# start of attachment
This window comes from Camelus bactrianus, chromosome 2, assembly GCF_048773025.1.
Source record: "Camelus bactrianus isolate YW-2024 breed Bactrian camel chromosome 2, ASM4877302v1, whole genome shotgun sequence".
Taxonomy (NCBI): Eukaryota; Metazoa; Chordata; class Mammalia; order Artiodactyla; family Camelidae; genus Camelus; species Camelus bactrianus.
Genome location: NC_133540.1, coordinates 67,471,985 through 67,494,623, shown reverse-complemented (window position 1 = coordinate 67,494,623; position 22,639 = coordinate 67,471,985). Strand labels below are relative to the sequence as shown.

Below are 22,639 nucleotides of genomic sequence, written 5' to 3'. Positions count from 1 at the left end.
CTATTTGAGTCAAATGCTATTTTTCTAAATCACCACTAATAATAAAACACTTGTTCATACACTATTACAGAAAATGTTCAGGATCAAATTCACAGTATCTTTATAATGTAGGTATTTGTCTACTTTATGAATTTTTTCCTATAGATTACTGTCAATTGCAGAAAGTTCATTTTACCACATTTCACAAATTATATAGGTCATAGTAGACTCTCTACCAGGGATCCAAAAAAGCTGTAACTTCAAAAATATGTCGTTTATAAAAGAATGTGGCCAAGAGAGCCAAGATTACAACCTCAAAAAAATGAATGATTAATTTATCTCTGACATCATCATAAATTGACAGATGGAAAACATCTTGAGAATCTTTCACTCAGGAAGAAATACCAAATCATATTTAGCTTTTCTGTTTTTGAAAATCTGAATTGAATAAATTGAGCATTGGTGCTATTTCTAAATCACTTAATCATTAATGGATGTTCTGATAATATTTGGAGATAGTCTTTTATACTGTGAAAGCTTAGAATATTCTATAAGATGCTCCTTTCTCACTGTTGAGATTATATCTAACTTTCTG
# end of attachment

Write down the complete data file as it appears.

This window comes from Camelus bactrianus, chromosome 2, assembly GCF_048773025.1.
Source record: "Camelus bactrianus isolate YW-2024 breed Bactrian camel chromosome 2, ASM4877302v1, whole genome shotgun sequence".
Taxonomy (NCBI): Eukaryota; Metazoa; Chordata; class Mammalia; order Artiodactyla; family Camelidae; genus Camelus; species Camelus bactrianus.
Genome location: NC_133540.1, coordinates 67,471,985 through 67,494,623, shown reverse-complemented (window position 1 = coordinate 67,494,623; position 22,639 = coordinate 67,471,985). Strand labels below are relative to the sequence as shown.

Below are 22,639 nucleotides of genomic sequence, written 5' to 3'. Positions count from 1 at the left end.
CTATTTGAGTCAAATGCTATTTTTCTAAATCACCACTAATAATAAAACACTTGTTCATACACTATTACAGAAAATGTTCAGGATCAAATTCACAGTATCTTTATAATGTAGGTATTTGTCTACTTTATGAATTTTTTCCTATAGATTACTGTCAATTGCAGAAAGTTCATTTTACCACATTTCACAAATTATATAGGTCATAGTAGACTCTCTACCAGGGATCCAAAAAAGCTGTAACTTCAAAAATATGTCGTTTATAAAAGAATGTGGCCAAGAGAGCCAAGATTACAACCTCAAAAAAATGAATGATTAATTTATCTCTGACATCATCATAAATTGACAGATGGAAAACATCTTGAGAATCTTTCACTCAGGAAGAAATACCAAATCATATTTAGCTTTTCTGTTTTTGAAAATCTGAATTGAATAAATTGAGCATTGGTGCTATTTCTAAATCACTTAATCATTAATGGATGTTCTGATAATATTTGGAGATAGTCTTTTATACTGTGAAAGCTTAGAATATTCTATAAGATGCTCCTTTCTCACTGTTGAGATTATATCTAACTTTCTG